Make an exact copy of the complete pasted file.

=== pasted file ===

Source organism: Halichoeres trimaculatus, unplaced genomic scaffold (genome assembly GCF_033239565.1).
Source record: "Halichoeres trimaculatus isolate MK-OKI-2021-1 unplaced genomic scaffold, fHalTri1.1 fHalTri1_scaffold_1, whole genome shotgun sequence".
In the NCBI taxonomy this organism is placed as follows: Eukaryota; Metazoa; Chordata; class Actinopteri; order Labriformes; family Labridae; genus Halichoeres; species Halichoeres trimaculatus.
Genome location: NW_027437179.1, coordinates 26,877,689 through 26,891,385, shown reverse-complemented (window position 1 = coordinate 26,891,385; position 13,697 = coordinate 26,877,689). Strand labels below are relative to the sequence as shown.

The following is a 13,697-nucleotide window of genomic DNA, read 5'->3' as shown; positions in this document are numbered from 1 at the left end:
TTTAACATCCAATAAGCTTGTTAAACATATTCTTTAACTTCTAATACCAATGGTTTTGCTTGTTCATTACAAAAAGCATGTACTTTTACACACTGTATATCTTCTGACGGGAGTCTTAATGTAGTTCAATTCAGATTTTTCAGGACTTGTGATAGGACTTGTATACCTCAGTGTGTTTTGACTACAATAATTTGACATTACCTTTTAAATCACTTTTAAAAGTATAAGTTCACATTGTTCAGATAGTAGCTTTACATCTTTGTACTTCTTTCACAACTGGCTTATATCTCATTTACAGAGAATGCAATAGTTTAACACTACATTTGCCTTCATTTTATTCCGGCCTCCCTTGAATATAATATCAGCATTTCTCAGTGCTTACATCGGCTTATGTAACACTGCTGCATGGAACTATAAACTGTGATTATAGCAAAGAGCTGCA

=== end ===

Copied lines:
Source organism: Halichoeres trimaculatus, unplaced genomic scaffold (genome assembly GCF_033239565.1).
Source record: "Halichoeres trimaculatus isolate MK-OKI-2021-1 unplaced genomic scaffold, fHalTri1.1 fHalTri1_scaffold_1, whole genome shotgun sequence".
In the NCBI taxonomy this organism is placed as follows: Eukaryota; Metazoa; Chordata; class Actinopteri; order Labriformes; family Labridae; genus Halichoeres; species Halichoeres trimaculatus.
Genome location: NW_027437179.1, coordinates 26,877,689 through 26,891,385, shown reverse-complemented (window position 1 = coordinate 26,891,385; position 13,697 = coordinate 26,877,689). Strand labels below are relative to the sequence as shown.

The following is a 13,697-nucleotide window of genomic DNA, read 5'->3' as shown; positions in this document are numbered from 1 at the left end:
TTTAACATCCAATAAGCTTGTTAAACATATTCTTTAACTTCTAATACCAATGGTTTTGCTTGTTCATTACAAAAAGCATGTACTTTTACACACTGTATATCTTCTGACGGGAGTCTTAATGTAGTTCAATTCAGATTTTTCAGGACTTGTGATAGGACTTGTATACCTCAGTGTGTTTTGACTACAATAATTTGACATTACCTTTTAAATCACTTTTAAAAGTATAAGTTCACATTGTTCAGATAGTAGCTTTACATCTTTGTACTTCTTTCACAACTGGCTTATATCTCATTTACAGAGAATGCAATAGTTTAACACTACATTTGCCTTCATTTTATTCCGGCCTCCCTTGAATATAATATCAGCATTTCTCAGTGCTTACATCGGCTTATGTAACACTGCTGCATGGAACTATAAACTGTGATTATAGCAAAGAGCTGCA